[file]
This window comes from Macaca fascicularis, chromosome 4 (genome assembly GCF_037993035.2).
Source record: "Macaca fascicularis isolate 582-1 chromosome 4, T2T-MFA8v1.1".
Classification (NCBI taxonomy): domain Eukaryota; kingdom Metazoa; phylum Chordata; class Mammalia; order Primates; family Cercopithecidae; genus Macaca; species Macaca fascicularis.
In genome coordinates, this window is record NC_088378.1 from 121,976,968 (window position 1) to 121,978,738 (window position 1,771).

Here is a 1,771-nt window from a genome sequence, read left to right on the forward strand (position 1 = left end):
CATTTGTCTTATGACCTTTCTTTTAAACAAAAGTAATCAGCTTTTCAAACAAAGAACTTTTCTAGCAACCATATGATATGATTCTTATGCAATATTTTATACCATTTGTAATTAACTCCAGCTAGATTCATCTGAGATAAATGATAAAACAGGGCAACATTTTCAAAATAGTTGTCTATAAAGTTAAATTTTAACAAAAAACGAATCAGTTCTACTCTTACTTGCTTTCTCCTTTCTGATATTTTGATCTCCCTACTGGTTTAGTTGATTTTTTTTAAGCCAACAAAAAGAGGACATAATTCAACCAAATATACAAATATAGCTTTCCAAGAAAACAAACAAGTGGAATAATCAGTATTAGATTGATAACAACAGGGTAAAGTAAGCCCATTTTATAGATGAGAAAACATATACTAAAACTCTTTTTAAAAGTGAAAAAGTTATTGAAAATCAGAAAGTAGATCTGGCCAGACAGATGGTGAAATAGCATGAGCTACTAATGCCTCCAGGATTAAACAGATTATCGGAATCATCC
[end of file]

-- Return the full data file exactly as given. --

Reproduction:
This window comes from Macaca fascicularis, chromosome 4 (genome assembly GCF_037993035.2).
Source record: "Macaca fascicularis isolate 582-1 chromosome 4, T2T-MFA8v1.1".
Classification (NCBI taxonomy): domain Eukaryota; kingdom Metazoa; phylum Chordata; class Mammalia; order Primates; family Cercopithecidae; genus Macaca; species Macaca fascicularis.
In genome coordinates, this window is record NC_088378.1 from 121,976,968 (window position 1) to 121,978,738 (window position 1,771).

Here is a 1,771-nt window from a genome sequence, read left to right on the forward strand (position 1 = left end):
CATTTGTCTTATGACCTTTCTTTTAAACAAAAGTAATCAGCTTTTCAAACAAAGAACTTTTCTAGCAACCATATGATATGATTCTTATGCAATATTTTATACCATTTGTAATTAACTCCAGCTAGATTCATCTGAGATAAATGATAAAACAGGGCAACATTTTCAAAATAGTTGTCTATAAAGTTAAATTTTAACAAAAAACGAATCAGTTCTACTCTTACTTGCTTTCTCCTTTCTGATATTTTGATCTCCCTACTGGTTTAGTTGATTTTTTTTAAGCCAACAAAAAGAGGACATAATTCAACCAAATATACAAATATAGCTTTCCAAGAAAACAAACAAGTGGAATAATCAGTATTAGATTGATAACAACAGGGTAAAGTAAGCCCATTTTATAGATGAGAAAACATATACTAAAACTCTTTTTAAAAGTGAAAAAGTTATTGAAAATCAGAAAGTAGATCTGGCCAGACAGATGGTGAAATAGCATGAGCTACTAATGCCTCCAGGATTAAACAGATTATCGGAATCATCC